Story and Photos by Dave Zinn EBS Contributor
Each spring I enjoy seeing river friends reemerge from winter activities and reunite on our local waters. Navigating a moving medium such as a river is an incredible feeling, but to the uninitiated the challenge presented by complex sequences of waves, rocks and pour-overs that create rapids can be daunting.
However, with some training and practice, pathways through the maze of whitewater present themselves like the drawings of sports commentators analyzing a play. Some basic tools provide whitewater enthusiasts the means to pick their way through everything from mild rapids to complicated whitewater.Horizon lines: As I scan downstream I’m looking for places where the river seems to disappear. The larger unseen gaps in a river indicate steeper and taller drop-offs. Arriving at a horizon line is a thrilling component of river running. It tells us to slow down and assess the upcoming obstacles from our boats or from shore.
Eddies: As I move down the river, eddies are my place to stop, regroup, scout a rapid or surf a wave. An eddy is the calm water occurring when an obstacle, such as a rock or bend in the river, blocks the current. Recognizing eddies, big and small, and being able to navigate your boat to them in order to stop is critical to safely navigate a river.
Follow the downstream “V”: This is another way of saying, “Go where the water goes.” When water forms a “V” facing downstream, this shows me where I can find deeper channels that may be unimpeded by obstacles. On a mild river we can often follow that first “V” and arrive at the bottom of the riffle. As rapids become more complex and technical, we may follow a series of different “V’s” or break out of the primary flow to avoid obstacles or hazards.
Waves: Waves can be obstacles to avoid or opportunities for fun. Waves also tell me a lot about where I want to place my craft as I travel downriver. Waves that are relatively large, regularly shaped and uninterrupted indicate the deepest and fastest flowing channel in a rapid. If I see many small waves packed tightly, I know the water in these areas is shallow and slow moving.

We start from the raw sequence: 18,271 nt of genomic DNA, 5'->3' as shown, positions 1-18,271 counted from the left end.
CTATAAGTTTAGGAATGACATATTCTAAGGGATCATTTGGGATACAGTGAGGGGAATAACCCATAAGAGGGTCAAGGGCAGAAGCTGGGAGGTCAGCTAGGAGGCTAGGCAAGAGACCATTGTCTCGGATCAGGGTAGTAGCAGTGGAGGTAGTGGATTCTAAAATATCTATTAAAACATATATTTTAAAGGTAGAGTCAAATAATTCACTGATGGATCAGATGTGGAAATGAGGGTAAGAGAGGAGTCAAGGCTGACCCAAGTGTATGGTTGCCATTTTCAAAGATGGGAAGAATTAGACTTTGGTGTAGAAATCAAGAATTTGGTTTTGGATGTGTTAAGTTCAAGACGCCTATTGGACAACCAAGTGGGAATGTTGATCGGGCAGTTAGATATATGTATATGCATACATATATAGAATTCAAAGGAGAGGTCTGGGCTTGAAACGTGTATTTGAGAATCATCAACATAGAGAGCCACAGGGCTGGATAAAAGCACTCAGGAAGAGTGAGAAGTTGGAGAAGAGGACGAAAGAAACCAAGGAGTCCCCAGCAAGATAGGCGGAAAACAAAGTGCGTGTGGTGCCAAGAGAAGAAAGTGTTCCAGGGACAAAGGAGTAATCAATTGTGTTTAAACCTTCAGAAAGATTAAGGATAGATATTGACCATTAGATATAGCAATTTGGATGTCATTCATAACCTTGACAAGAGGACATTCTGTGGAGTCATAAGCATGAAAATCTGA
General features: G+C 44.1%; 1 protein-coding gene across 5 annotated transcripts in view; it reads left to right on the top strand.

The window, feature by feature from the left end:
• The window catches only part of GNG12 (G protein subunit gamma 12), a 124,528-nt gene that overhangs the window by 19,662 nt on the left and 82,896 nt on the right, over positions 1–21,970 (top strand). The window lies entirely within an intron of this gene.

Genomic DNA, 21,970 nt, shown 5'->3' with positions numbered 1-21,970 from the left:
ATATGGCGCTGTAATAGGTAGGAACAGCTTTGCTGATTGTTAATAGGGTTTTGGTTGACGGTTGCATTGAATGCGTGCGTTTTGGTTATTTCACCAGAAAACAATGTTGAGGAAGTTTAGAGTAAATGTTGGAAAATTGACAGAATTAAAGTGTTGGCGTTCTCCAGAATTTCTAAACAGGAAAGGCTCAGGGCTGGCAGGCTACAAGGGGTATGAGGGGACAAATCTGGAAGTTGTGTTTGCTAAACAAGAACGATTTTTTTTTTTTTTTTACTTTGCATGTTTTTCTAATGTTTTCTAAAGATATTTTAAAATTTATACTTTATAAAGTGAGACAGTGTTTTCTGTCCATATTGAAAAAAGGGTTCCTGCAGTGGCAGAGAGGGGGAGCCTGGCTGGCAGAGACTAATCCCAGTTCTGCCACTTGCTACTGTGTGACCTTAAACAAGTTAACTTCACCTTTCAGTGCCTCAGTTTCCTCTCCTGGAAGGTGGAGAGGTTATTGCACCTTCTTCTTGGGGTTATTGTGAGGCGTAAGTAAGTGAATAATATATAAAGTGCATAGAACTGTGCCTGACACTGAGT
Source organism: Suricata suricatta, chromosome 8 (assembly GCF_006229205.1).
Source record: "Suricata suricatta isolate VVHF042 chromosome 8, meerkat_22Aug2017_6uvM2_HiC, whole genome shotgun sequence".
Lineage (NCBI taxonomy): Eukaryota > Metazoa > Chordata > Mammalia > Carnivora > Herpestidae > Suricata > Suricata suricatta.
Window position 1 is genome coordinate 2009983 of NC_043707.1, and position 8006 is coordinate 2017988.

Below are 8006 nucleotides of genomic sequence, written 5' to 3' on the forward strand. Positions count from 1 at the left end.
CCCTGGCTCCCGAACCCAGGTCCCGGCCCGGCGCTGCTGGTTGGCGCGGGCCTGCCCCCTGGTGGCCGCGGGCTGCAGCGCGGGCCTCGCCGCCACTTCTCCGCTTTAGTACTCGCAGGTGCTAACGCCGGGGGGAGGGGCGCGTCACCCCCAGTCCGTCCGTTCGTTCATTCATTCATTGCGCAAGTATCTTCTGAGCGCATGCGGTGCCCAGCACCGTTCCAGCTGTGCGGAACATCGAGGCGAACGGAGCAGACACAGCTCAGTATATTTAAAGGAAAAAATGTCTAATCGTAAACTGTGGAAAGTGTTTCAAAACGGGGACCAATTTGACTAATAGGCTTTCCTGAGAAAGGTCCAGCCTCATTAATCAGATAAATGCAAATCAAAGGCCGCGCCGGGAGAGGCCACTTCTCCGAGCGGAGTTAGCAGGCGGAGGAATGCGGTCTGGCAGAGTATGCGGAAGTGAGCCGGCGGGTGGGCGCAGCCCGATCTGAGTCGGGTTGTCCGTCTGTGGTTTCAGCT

Holes: These often present themselves as a horizon line in the river. The water humps up and over a rock or ledge and water rushes back upstream to fill in the depression formed by the drop. Depending on the shape and size of the hole, this river feature may be a fun place to play, but be careful: Holes can also capture a boat and paddler.
This basic set of tools can help you understand the routes used to navigate a river. Knowing your path down a rapid is a good start, and the ability to control a craft as you navigate a preplanned route is another step in your whitewater progression.
The reality of running more challenging whitewater is that each rapid contains a series of these features. The job of the paddler is to develop a mental map that will allow him or her to successfully arrive at the bottom of a drop, ready to give rounds of high fives.
Creating this map and executing the course takes time, practice and training. Always paddle within your ability level and look for mentors to provide guidance as you progress.
Dave Zinn has been instructing kayaking since 1996 and has guided in eight different countries. He is currently the director and head coach of Bozeman’s Wave Train Kayak Team (wavetrainkayakteam.com) and the organizer of the Gallatin Whitewater Festival (gallatinwhitewaterfestival.com). When he’s not working Dave enjoys finding his own way through the rapids of southwest Montana.